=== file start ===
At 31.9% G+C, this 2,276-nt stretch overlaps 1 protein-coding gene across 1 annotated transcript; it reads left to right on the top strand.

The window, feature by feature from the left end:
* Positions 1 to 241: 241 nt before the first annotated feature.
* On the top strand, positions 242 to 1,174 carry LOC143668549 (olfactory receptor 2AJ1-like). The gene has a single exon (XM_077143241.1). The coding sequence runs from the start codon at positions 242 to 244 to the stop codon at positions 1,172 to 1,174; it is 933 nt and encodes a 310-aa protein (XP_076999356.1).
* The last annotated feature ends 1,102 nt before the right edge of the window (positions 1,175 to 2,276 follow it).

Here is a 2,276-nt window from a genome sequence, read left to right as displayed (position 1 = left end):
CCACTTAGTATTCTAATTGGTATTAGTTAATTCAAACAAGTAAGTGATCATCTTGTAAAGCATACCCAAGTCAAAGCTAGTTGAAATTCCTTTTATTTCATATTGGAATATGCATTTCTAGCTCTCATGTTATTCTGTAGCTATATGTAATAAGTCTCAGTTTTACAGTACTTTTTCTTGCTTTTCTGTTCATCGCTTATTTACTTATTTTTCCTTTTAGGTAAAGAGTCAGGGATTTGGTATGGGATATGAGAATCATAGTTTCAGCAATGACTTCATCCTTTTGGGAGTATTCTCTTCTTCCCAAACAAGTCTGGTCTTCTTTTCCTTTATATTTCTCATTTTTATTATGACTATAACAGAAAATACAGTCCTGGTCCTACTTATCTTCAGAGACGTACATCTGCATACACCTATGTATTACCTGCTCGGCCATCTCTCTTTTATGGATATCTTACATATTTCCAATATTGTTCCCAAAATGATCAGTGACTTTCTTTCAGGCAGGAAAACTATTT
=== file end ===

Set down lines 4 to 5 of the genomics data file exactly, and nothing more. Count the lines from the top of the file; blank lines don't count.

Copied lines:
* On the top strand, positions 242 to 1,174 carry LOC143668549 (olfactory receptor 2AJ1-like). The gene has a single exon (XM_077143241.1). The coding sequence runs from the start codon at positions 242 to 244 to the stop codon at positions 1,172 to 1,174; it is 933 nt and encodes a 310-aa protein (XP_076999356.1).
* The last annotated feature ends 1,102 nt before the right edge of the window (positions 1,175 to 2,276 follow it).